Early morning hours, post-Election Day 2008, and I found myself sitting on my back step, looking across a field and feeling anxious. It wasn’t what I expected, having just experienced the spectacle of Barack Obama becoming president-elect.
In increasing intensity, I realized that my own personal experiences, not much unlike Obama’s, would now be in the harshest spotlight in the world. And that was troubling me and zapping out any feeling of historical precedence, celebration.
I began a letter, to let this new president know that at least one person knew what he was up against. Silly, I thought. Never finished it.
I’ve been to a lot of places in my life, mostly around Minnesota. Save for a stint in the more diverse New York, the first question I often get when meeting people is the same. (And I’ve met a lot of strangers working as a journalist.) Where are you from?
Seems innocuous enough, right? It’s a small enough thing to brush off, and I have, mostly. But I know the code there. “You don’t look like you’re from around here.”
Imagine getting that all of the time. It can wear. And it can tell.
So enter the birther movement. Grand-scale “otherness.”
And enter the human need, somehow now more than ever, for a bogeyman.
What I’m most impressed about with President Obama is how he persevered despite these constructs. And in doing so, only inflamed those who wanted so desperately to have someone to blame for any slight in their life or the American psyche.
But Obama had a brain and a heart on full display, and there was nothing he could do but just press on. He didn’t cater, he didn’t flinch. And it was never enough to just be an exemplar human being. Never enough.
Recall any small slight blown to mega proportions during his presidency. Compare that to the misanthrope who resides in the office today. There is no comparison to how each man has been treated, just as there is no comparing their competency levels.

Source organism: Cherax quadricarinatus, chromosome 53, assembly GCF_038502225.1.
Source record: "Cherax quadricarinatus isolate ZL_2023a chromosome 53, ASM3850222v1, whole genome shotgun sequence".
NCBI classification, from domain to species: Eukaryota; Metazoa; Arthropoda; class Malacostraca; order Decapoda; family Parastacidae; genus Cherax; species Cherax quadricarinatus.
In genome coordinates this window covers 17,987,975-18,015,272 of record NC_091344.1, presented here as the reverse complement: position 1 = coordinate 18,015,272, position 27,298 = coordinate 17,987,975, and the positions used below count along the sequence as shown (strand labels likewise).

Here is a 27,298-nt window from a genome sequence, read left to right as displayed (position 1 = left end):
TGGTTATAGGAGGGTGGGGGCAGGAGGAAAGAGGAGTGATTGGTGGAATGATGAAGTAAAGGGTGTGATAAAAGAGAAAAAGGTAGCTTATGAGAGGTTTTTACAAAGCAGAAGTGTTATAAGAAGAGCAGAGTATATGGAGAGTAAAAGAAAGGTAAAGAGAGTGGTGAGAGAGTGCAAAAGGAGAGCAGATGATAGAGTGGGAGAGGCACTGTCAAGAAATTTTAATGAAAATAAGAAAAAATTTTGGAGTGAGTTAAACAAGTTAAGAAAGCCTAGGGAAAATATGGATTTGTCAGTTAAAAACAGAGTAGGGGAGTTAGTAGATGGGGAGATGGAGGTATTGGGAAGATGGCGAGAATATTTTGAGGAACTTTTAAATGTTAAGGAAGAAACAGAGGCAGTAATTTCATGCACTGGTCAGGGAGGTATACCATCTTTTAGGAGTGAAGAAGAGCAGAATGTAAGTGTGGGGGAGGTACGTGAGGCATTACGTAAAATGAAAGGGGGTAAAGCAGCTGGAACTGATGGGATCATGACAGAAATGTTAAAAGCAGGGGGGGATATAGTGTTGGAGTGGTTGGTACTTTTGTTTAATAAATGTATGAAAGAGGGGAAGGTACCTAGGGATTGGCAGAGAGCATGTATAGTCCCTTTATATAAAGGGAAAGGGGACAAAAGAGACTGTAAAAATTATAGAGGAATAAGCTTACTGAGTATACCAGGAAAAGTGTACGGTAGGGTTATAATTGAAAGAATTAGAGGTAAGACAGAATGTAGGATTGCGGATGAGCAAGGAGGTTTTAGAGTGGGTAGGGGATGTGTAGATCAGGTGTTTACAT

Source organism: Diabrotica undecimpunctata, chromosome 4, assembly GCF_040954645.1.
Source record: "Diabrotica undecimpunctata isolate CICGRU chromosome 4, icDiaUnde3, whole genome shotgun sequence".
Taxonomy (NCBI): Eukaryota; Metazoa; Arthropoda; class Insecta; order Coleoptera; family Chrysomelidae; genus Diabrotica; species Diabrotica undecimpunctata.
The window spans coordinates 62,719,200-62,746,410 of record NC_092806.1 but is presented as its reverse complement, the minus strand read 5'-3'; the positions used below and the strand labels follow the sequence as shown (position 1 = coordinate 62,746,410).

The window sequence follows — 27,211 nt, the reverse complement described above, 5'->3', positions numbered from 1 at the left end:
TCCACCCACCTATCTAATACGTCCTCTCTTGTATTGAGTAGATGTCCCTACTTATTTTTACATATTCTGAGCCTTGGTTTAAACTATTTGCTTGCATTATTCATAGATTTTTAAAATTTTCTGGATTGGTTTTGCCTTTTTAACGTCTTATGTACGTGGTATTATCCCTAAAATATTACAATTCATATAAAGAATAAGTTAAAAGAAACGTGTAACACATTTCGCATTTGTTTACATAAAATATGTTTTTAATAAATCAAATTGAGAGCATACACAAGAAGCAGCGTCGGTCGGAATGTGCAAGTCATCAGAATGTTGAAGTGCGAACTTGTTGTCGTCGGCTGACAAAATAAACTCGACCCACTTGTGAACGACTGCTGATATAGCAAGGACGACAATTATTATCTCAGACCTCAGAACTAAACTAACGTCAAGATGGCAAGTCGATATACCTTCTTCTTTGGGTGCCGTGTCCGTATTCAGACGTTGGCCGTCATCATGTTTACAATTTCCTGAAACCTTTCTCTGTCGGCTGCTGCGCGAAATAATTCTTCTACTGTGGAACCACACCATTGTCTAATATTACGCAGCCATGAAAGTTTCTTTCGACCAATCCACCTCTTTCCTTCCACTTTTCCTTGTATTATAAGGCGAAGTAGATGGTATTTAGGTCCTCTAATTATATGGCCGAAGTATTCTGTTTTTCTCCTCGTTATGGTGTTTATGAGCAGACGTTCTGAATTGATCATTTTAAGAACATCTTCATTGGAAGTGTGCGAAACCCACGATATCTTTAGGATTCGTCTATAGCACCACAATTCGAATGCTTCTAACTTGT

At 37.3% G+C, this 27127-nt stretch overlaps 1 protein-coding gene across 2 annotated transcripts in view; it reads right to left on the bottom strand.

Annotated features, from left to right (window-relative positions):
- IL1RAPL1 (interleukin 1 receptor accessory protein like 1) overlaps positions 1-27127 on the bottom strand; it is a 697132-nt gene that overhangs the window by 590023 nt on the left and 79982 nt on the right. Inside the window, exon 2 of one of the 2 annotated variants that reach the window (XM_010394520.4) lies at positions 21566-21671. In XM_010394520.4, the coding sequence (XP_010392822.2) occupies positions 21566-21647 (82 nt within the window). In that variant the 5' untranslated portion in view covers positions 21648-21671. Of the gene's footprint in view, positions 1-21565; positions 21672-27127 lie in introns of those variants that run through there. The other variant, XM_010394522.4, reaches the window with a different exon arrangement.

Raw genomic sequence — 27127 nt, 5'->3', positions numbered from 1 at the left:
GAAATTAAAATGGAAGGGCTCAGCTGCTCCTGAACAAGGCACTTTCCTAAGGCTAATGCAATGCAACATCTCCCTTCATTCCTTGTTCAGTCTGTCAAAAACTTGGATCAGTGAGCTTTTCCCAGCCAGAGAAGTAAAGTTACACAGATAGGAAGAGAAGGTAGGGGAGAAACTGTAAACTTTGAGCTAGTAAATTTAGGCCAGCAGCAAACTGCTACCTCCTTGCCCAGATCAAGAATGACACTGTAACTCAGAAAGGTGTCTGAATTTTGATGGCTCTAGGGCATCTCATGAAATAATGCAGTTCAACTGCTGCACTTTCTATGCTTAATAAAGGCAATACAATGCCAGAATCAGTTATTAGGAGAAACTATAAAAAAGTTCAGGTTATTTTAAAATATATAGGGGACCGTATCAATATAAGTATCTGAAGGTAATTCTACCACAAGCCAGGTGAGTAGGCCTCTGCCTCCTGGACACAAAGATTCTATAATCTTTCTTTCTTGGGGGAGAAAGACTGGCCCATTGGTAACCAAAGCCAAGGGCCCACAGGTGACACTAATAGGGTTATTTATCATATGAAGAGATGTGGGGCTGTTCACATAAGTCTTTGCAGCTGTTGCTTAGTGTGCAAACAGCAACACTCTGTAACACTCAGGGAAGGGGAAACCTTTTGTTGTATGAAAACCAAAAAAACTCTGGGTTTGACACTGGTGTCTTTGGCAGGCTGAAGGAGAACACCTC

Bogeyman. Been there, through that.
Now that the main bogeyman is gone, we need a replacement. So now we see the faulty creation of cultural monoliths. It’s the media. It’s BLM. It’s antifa, a made-up term that didn’t exist in any popular vernacular until it was needed after Charlottesville.
And don’t get me wrong — we all fall into this trap. The key is to realize it, wake up and work to find better understanding about how your emotions play in the public sphere.
The obvious reality is that Obama made people think. He didn’t make “race relations” worse. He simply helped foster a rise to clarity of thought, to maybe rethink the status quo.
In short, his very presence brought white people to think about plights they may have never imagined before. And for many, not all, that meant “race relations” were never worse. Because white people had greater access to what “others” experienced day to day, year to year and generation to generation. It was placed on their lap for examination.
And that’s uncomfortable. And it makes some search for another bogeyman, or to keep hammering on the one in office.
I long ago gave up the notion that the presidency was all-important in the way we look at history. It’s a figurehead position. But it is one that can set the mood, move the goalposts for this still-emerging America.
It’s why Obama was so impressive. And why the current occupant is so wanting. President Donald Trump is a man constantly in search of a bogeyman, not realizing it’s in his own soul. To get there, he would need introspection, curiosity and a lifetime of historical knowledge he never bothered to take in.
The natural tendency for those on the “left” is to make Trump their own bogeyman, which may feel good but needs context. He is something I believe most of us are not. He doesn’t care a bit about human conditions or the American ideal. He cares about himself. He has no nuance, no sense of the pulse of the country save for red meat, simplistic pandering.
For the most part, I’m comfortable watching Trump fight his inner bogeyman. It won’t last. He can’t last. He’s just too damaged as a human being. It’s a waste of energy and bluster to goad him into submission. He’ll do that all by himself.
Which is to say: Let people be who they are. Stand up for obvious wrongs but check yourself for political or personal bias. Understand this nattering need for a bogeyman and excise the notion from your being. The work we need to do is in us, not them. We need to work from that inside position, not the atomizing influx of social media and lazy news. Work from your gut and then share with others what you find and be open to their own huzzahs.
Continue walking in others’ shoes, and offering a true understanding to those who may not act like you, look like you or even like you. It’s time we stopped labeling and scoring points and being masters of our own bubble.
If we can get there, I can ease my regret about not fully expressing my muddled thoughts on that early morning in November nearly nine years ago. America, bereft of the bogeyman.
Michael Creger is a freelance writer and former journalist. He lives in Duluth.